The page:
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How the United States Terrorized Itself

5 0 1
11.09.2021

The journalist Spencer Ackerman’s new book, Reign of Terror: How the 9/11 Era Destabilized America and Produced Trump, advances the important work of integrating America’s global counterterrorism campaigns with the history of politics and race in the two decades since the 9/11 attacks. Ackerman’s core argument is that the post-9/11 wars helped radicalize the right in the United States, pushing it toward nativism, Islamophobia, and a paranoid sense of civilizational decline that created a political niche for former President Donald Trump. It’s an important book—but one that sometimes falls into the sweeping generalizations that characterized the post-9/11 era itself.

Ackerman contends that even if counterterrorism is no longer the defining paradigm of U.S. foreign policy, the United States still operates in a political era defined by the response to terrorism. This open-ended, amorphous conflict became a political resource for various ideologues and office-seekers. The web of campaigns known as the “war on terror” has been used for numerous purposes, many of them racialized: limiting immigration to prevent what some have dubbed “white replacement,” lifting American culture out of supposed decadence and dissolution, and forging a narrative of the conflict as a struggle of the West against Islamic civilization. The ideological and political baggage attached to the post-9/11 wars not only made the conflict theoretically boundless but also encouraged a huge swath of the country to view Muslims, immigrants, liberals, and other groups as enemies.

Trump appealed directly to this complex by demonizing immigrants as a national security threat, spreading the lie that former President Barack Obama was not born in the United States, promising to bar Muslims from the country, and portraying the U.S. political elite as weak and incompetent. Ackerman insightfully notes that Trump did not seek to end America’s sprawling global counterterrorism campaigns, as his defenders sometimes claim, but to intensify their violence and turn their surveillance and law enforcement tools on his domestic political foes. The impact of the “war on terror” mentality on the homeland peaked in mid-2020, when Trump and his allies unleashed militarized law enforcement on protests against racial injustice, often wielding the same hardware that the U.S. military employed in Iraq and Afghanistan. Ultimately, Trump’s rise and resulting disasters such as the travel ban on several Muslim countries, family separation at the border, and the Jan. 6 insurrection cannot be understood outside of the context of the post-9/11 wars’ radicalizing effects on domestic politics.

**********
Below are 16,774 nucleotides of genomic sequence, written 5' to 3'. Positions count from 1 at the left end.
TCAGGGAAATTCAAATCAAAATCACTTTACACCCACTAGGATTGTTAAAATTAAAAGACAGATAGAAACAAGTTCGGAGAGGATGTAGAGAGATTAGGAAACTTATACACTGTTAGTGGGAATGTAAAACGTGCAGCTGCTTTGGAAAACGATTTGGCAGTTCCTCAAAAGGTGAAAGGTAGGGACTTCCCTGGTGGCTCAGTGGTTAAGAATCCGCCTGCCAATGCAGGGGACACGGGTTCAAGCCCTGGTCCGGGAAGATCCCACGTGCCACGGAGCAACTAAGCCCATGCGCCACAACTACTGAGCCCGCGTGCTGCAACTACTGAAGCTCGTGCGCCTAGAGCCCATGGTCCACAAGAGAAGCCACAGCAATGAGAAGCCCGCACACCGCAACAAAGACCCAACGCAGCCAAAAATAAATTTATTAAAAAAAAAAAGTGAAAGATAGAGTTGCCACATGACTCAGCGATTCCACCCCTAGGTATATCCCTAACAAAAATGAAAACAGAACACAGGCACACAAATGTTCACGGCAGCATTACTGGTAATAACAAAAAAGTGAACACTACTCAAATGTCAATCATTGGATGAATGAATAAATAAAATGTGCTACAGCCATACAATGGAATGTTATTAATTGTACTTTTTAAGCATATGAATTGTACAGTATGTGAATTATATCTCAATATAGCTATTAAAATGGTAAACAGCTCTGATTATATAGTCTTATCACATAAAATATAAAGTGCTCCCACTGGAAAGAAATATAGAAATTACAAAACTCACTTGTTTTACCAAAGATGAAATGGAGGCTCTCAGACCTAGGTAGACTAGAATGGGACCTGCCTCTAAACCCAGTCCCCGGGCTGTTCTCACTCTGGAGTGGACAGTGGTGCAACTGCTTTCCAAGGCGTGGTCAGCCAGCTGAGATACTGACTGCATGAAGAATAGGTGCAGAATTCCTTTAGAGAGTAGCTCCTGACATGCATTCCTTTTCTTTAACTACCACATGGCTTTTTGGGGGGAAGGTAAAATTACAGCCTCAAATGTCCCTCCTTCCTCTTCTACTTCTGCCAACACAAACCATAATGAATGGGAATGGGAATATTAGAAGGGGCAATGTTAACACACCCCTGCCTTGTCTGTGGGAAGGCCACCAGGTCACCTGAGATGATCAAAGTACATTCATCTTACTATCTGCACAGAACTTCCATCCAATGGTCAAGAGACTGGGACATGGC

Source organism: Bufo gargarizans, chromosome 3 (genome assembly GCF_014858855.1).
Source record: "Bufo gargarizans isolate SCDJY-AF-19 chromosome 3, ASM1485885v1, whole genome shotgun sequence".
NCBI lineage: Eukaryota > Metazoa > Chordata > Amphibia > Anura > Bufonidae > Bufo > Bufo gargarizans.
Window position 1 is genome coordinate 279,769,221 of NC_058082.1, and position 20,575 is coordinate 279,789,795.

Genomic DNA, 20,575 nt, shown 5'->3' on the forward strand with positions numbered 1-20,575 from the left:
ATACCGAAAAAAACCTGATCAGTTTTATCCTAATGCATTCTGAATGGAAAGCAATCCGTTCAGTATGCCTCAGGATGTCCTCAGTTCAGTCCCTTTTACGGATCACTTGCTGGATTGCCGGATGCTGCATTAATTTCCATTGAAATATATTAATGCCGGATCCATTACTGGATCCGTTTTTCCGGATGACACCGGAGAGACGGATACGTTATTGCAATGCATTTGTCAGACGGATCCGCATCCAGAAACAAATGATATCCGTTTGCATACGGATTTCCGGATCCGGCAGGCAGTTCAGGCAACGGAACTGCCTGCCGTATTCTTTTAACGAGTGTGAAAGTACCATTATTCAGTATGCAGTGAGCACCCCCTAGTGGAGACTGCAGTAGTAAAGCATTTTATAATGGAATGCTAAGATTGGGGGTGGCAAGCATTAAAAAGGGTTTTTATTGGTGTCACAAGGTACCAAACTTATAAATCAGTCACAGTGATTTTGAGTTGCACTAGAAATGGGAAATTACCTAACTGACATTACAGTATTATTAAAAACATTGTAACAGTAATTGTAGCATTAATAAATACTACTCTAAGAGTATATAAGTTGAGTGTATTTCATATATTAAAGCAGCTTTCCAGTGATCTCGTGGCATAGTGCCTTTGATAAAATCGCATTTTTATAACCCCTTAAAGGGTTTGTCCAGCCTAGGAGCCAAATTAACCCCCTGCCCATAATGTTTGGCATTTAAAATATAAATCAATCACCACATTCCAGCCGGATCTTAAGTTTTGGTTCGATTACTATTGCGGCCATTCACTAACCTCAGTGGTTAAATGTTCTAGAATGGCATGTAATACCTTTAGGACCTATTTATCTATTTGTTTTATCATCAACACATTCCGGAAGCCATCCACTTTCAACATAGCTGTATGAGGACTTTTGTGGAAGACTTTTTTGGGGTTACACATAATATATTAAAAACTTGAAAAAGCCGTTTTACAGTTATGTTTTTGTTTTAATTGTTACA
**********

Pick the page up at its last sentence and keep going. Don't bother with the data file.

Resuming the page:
The journalist Spencer Ackerman’s new book, Reign of Terror: How the 9/11 Era Destabilized America and Produced Trump, advances the important work of integrating America’s global counterterrorism campaigns with the history of politics and race in the two decades since the 9/11 attacks. Ackerman’s core argument is that the post-9/11 wars helped radicalize the right in the United States, pushing it toward nativism, Islamophobia, and a paranoid sense of civilizational decline that created a political niche for former President Donald Trump. It’s an important book—but one that sometimes falls into the sweeping generalizations that characterized the post-9/11 era itself.

Ackerman contends that even if counterterrorism is no longer the defining paradigm of U.S. foreign policy, the United States still operates in a political era defined by the response to terrorism. This open-ended, amorphous conflict became a political resource for various ideologues and office-seekers. The web of campaigns known as the “war on terror” has been used for numerous purposes, many of them racialized:........

© Foreign Policy


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